New Brunswick

Chocolate Museum displays treasured romantic keepsake

A sweet, century-old love story now has a permanent home in St. Stephen’s Chocolate Museum.

Hundred-year-old chocolate box is a testament to a couple's love, life together

On Aug. 24, the Chocolate Museum marked what would have been Bartlett’s 100th anniversary by unveiling an exhibit featuring the keepsake. (Provided by Frances Bartlett Steeves)

A sweet, century-old love story now has a permanent home in St. Stephen's Chocolate Museum.

In 1914, young E. Hollis Bartlett met Georgie Lawrence at a community supper in Bayside, near St Andrews.

As a token of his love, he gave her a box of New Brunswick-made chocolates, tied up in a ribbon, with a vibrant picture of a sailboat on the lid. 

The couple married two years later on Aug, 2, 1916, and settled into their home in Bartletts Mills. 

Georgie held on to the chocolate box as a reminder of their courtship.

A family keepsake 

The box of New Brunswick-made chocolates features a vibrant picture of a sailboat on the lid, tied with a ribbon. Georgie Bartlett held on to the box as a memento of her husband. (Provided by Frances Bartlett Steeves)
"Mom kept [the box] in the top bureau drawer my whole lifetime," says Frances Bartlett Steeves, one of the nine children the Bartletts raised together.

"I inherited the bureau, so I inherited the box."

Recently, she donated it to the Chocolate Museum.

On Aug. 24, the museum marked what would have been the couple's 100th anniversary by unveiling an exhibit featuring the keepsake.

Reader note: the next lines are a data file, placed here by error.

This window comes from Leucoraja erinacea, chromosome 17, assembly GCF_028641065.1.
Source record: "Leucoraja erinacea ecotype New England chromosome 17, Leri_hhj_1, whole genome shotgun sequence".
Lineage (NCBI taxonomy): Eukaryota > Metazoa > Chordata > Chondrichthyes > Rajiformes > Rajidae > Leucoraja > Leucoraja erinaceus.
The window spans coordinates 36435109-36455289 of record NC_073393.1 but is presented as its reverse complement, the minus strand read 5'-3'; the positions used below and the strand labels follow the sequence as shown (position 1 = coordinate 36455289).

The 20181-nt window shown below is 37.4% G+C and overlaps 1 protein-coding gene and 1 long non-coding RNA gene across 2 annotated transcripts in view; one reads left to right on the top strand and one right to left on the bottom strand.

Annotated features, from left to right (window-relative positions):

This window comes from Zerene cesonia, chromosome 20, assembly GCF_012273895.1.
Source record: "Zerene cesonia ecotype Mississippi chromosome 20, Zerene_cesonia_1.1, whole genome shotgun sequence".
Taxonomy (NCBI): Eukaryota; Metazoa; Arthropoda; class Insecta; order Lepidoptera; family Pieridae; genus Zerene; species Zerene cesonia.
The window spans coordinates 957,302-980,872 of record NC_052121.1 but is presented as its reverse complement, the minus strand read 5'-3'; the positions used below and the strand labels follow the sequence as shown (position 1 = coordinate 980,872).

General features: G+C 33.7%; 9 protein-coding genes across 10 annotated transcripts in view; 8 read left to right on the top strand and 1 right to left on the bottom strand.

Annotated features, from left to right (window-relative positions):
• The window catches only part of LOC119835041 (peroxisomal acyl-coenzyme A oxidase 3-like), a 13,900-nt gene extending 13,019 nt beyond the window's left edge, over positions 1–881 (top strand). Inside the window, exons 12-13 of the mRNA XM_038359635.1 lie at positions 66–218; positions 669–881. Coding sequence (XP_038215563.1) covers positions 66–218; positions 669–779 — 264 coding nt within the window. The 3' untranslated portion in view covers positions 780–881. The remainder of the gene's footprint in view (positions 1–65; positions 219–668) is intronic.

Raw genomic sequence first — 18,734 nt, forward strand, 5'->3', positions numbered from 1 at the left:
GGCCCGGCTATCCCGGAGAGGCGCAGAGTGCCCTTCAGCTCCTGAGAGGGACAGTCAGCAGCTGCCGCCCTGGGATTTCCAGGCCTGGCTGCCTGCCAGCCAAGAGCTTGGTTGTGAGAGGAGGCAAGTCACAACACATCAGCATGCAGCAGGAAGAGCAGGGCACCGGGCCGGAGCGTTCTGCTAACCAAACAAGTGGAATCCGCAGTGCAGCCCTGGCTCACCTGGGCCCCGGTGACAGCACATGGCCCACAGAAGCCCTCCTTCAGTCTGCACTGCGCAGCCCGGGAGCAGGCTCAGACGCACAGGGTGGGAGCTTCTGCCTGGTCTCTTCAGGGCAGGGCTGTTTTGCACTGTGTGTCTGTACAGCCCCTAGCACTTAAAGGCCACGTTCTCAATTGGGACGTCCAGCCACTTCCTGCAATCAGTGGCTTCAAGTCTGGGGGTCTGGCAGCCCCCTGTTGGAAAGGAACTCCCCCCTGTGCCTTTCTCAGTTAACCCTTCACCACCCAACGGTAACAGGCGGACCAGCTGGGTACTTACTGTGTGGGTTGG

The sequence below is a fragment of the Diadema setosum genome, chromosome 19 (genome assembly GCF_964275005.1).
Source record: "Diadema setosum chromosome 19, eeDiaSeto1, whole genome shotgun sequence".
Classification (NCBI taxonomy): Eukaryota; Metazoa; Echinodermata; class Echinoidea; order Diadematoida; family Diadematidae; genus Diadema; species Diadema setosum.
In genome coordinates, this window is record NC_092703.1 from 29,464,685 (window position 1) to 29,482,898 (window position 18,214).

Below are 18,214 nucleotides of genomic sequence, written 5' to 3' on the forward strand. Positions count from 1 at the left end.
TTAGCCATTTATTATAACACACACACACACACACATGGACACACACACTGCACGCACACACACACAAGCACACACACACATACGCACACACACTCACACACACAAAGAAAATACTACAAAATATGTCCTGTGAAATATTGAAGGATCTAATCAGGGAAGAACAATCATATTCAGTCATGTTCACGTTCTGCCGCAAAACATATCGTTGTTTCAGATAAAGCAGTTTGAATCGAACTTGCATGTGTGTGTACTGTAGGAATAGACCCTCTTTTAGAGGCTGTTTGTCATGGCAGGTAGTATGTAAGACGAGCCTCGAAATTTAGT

Daughter Francis Bartlett-Steeves, 92, donated a 102-year-old chocolate box, a family heirloom, to the Ganong Chocolate Museuem. Sarah Goulding is museum manager and director. 8:22

"I was so impressed," said museum manager Sarah Goulding.

"It was a beautiful, quality box for 102 years old, but I was even more impressed by the love story behind it, and how excited the family was about sharing this story."

The exhibition also includes a 1914 photograph of Georgie Bartlett in a horse-drawn carriage, holding the box.

"It would have been a very, very high-end chocolate box at the time," said Goulding.

"He certainly was picking out the best for her, wanting to impress her."

Their daughter, Bartlett Steeves, agrees.

"It was a wonderful courtship, and they seemed to be made for each other," she said.

She said her parents remained very much in love until her father's death in 1974.

A piece of New Brunswick history

As she nears 93 years old, Steeves said it was time for the box to be passed on to posterity.

 "As far as I can remember, that box was always in mom's dress drawer," said Steeves.

"She certainly did treasure it."

"I think it's wonderful that this will be preserved for people to know of the devotion my parents had for each other and their family."

The box will be displayed at The Chocolate Museum in St. Stephen until the end of September.

with files from Information Morning Saint John